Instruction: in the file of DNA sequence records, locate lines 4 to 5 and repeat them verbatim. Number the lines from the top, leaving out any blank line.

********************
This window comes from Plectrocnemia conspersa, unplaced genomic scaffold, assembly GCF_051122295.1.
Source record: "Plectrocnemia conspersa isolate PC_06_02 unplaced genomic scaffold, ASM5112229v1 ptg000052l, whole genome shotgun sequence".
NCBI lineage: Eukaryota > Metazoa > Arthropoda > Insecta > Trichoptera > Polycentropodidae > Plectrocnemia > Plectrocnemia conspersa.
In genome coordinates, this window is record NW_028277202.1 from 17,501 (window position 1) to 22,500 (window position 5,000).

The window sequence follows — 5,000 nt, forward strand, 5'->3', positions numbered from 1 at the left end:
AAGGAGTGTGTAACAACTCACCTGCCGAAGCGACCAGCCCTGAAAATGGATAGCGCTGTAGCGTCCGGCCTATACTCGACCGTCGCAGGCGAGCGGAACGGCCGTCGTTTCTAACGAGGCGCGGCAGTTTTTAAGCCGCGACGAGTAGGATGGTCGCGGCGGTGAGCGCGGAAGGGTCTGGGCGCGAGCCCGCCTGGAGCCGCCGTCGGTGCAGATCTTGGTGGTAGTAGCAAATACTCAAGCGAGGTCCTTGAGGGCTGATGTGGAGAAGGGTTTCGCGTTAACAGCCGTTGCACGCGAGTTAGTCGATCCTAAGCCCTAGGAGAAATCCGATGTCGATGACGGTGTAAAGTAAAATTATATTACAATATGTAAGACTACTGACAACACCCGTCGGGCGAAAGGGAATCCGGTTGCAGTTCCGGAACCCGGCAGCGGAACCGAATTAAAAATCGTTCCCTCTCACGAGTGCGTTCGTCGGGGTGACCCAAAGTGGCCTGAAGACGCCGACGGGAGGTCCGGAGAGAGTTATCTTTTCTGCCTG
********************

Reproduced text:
In genome coordinates, this window is record NW_028277202.1 from 17,501 (window position 1) to 22,500 (window position 5,000).

The window sequence follows — 5,000 nt, forward strand, 5'->3', positions numbered from 1 at the left end: